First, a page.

As some of you may be all too keenly aware, Valentine’s Day doesn’t solely have to be dedicated to romantic love. Indeed, you may have even heard the term Galentine’s Day being banded about ever more frequently on the Internet as the February 14th annually comes around. The word was created by Parks and Rec‘s Leslie Knope to refer to her favorite day dedicated to celebrating all the gals in your life in lieu of, or in addition to, a sexy romantic date. Just ladies celebrating ladies, you know.
And, as ardent followers of everything Leslie Knope does, we wanted to channel her lady-loving spirit and celebrate some of the women of Argentina. So, while we don’t have a bunch of flowers for you, here are four female success stories that hit the news this week.
1. Physicist Karen Hallberg wins International Women in Science Award
To start us off, we’ve got some stellar news from down south: physicist Karen Hallberg, otherwise known as the Director of Research at the Centro Atómico de Bariloche and affectionately by friends as la atómica, has been awarded the L’oreal-Unesco Science Award for her development of cutting-edge computational methods that allow scientists to better explore quantum matter. Her research is being recognized as an important contribution to the process of understanding the electronic and magnetic properties of nanoscopic systems and new materials. Essentially, the future of everything we use around us on a daily basis.
But put aside your feelings of marginal inadequacy for a minute, because this is really a fantastic win for the Argentine scientific community. The award celebrates excellence in a field of research and as the only Latin-American winner, Dr. Hallberg will be representing the continent at the awards ceremony on March 14th. As Argentina continues to seek investment in renewable energy fields, her win shines an important light on the country’s scientific community. On top of the glory, she has been awarded €100,000 which she plans to split between her research and encouraging young girls to pursue science.
Keep going, oh Queen of Nanoscopic Systems!
2. Claudia Brant takes home a long-deserved Grammy
Amongst all the Cardi B drama and the Dolly Parton adoration, you can be forgiven for not spotting this news in the coverage of the 2019 Grammys. However, the night was also a great one for Argentine music, as Buenos Aires-native Claudia Brant took home her first American Grammy for Best Latin Pop Album.
Her 2018 release Sincera had some stiff competition from the likes of Pablo Alborán, Natalia Lafourcade, Carlos Vives, and Raquel Sofia, but this Argentine has been working hard behind the scenes for decades and knows her stuff. Since moving to Los Angeles 20 years ago she has collaborated with stars like Barbra Streisand, Santana, and Jennifer Lopez, has more than 1,000 compositions under her belt. Claudia has been behind hits performed by Luis Fonsi, Ricky Martin, and many more, so this is a well-deserved victory. As she said on the red carpet: “I’ve been a songwriter for my entire life, writing songs for other people. This is the first time I have been nominated for an American Grammy, for a record that is truly mine.”
Congratulations on the win Claudia!
3. Girl Power: Association of Women in Sustainable Energy founded
Here is another lady-driven science story for you, because if there’s one thing we love more than women’s success, it’s when it also helps to save the world. After more than a year of work, 11 female leaders in the Argentine energy sector have banded together to form the Association of Women in Sustainable Energy (AMES, in its Spanish acronym).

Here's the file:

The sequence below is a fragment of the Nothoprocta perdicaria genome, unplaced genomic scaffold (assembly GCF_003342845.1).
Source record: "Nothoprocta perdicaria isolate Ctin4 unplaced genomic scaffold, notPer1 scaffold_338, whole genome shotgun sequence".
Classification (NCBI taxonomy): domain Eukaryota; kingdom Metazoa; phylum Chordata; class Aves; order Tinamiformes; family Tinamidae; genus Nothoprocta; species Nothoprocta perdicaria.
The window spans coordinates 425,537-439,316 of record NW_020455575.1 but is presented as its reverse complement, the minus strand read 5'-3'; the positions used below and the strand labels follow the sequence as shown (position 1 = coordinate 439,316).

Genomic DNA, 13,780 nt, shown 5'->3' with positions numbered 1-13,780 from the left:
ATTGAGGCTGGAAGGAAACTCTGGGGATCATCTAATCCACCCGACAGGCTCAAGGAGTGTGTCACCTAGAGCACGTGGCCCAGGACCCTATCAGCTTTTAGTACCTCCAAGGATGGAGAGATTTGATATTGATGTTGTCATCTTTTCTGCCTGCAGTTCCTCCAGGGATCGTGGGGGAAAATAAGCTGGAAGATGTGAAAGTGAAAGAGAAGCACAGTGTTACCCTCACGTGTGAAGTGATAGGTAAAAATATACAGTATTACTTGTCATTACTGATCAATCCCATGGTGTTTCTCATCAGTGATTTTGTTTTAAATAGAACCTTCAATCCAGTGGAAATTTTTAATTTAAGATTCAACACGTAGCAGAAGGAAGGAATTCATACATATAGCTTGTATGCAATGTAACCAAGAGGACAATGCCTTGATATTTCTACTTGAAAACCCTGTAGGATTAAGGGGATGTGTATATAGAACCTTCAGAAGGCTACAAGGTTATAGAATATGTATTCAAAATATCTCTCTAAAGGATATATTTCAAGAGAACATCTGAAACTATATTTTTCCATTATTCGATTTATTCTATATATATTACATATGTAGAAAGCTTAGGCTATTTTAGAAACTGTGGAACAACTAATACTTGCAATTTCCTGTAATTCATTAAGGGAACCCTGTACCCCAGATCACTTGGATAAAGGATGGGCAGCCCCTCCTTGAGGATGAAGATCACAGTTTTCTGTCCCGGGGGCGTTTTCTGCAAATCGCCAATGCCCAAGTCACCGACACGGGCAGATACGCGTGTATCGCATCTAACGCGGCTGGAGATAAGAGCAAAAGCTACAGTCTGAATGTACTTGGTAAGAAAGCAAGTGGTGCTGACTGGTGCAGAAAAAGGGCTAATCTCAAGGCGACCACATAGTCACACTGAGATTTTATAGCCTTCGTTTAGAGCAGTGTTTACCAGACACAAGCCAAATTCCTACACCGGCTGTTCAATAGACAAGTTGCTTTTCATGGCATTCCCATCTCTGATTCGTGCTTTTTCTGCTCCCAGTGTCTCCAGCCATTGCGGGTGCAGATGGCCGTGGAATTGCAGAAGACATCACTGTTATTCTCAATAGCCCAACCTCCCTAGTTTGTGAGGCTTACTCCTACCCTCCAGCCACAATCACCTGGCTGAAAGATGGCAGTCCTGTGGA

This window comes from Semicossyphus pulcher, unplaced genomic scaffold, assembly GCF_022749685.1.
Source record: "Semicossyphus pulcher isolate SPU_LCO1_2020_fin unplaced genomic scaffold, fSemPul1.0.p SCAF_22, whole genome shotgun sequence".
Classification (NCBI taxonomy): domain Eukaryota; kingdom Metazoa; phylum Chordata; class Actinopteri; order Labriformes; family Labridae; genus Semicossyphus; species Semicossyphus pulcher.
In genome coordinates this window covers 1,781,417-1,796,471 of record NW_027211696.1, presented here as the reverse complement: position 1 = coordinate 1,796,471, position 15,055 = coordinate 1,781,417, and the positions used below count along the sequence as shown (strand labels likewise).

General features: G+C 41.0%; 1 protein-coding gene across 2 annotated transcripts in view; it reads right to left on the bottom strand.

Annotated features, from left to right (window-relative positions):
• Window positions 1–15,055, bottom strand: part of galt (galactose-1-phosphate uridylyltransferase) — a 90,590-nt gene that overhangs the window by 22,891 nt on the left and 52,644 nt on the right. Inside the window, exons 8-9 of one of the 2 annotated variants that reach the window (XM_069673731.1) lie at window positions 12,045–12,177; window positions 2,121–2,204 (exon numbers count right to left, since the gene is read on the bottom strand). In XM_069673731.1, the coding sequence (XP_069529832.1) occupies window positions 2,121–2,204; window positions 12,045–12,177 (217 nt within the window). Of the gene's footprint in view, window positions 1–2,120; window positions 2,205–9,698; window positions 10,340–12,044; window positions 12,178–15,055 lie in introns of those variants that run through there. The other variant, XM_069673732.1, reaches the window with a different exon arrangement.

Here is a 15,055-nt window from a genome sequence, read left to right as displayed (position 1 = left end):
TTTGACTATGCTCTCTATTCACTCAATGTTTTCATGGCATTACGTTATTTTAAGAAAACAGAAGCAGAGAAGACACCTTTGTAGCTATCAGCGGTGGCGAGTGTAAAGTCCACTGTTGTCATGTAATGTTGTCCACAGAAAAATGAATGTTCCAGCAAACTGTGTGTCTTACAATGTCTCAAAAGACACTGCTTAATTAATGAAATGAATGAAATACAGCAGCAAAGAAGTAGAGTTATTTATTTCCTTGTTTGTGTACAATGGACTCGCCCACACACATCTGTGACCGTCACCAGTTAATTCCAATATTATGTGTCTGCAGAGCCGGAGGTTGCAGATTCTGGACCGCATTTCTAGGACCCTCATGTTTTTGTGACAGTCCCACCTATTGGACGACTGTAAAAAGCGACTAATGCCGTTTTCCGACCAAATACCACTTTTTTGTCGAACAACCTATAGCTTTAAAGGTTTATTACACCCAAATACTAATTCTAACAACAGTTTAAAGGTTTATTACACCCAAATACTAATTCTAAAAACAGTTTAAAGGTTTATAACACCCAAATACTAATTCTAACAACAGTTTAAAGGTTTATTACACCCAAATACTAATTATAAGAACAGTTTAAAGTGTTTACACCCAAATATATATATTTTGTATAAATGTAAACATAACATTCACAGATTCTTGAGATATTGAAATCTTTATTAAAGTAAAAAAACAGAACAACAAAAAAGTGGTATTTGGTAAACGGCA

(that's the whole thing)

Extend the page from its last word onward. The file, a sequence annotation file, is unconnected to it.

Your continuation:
The Association aims to help propel greater female contribution in the renewable energy and STEM sectors, and empower Argentina with necessary networks to enable future generations. As creating more equality in these areas has proven to increase creativity and innovation, AMES hopes their work will bring about both positive economic and socio-cultural change.
And, unfortunately, Argentina needs it. Despite goals to produce 20 percent of electricity from renewable sources by 2025, the current rate is still less than 2 percent. So let’s hope these ladies can help speed things up.
4. Sara app launches to keep women safer in Buenos Aires
Although we’d all like to live in a world of polite, happy taxi drivers with no ulterior motives other than to get you ASAP to your chosen location, the reality is that 14 percent of women in Argentina say they’ve been assaulted by a driver during a taxi trip and 9/10 feel it’s necessary to maintain constant contact with friends while traveling. So to combat this increasing violence and provide women with a safer option, Sara app has launched this week.
Initially only operating in Palermo, it’s exclusively aimed at women as an Uber-esque option but with female drivers only. The final destination must be agreed on before the journey is accepted, and the passenger will be sent detailed information about her driver before getting in the car.
The security the app provides is equally intended for the drivers. Of the city’s 40,000 taxi drivers, only 1,125 are women and they’re often harassed and threatened by male passengers. But Sara will enable them to be aware of their destination before accepting clients, as well as removing cash payments to limit risk of theft. The opportunity has the added benefit of increasing economic parity in the transport sector, which the government is also currently attempting to equalize.
It’s great news all around from the women of Argentina this week (no one mention CFK and her latest batch of legal troubles, though). From science to music, we love what these ladies are doing. And, remember, if you’re still hoping and waiting for that box of chocolates to arrive, just go find some friends instead and share the love Knope-style. (Or go and watch Parks and Rec if you have no clue what I’m talking about. It would also be a great use of your time).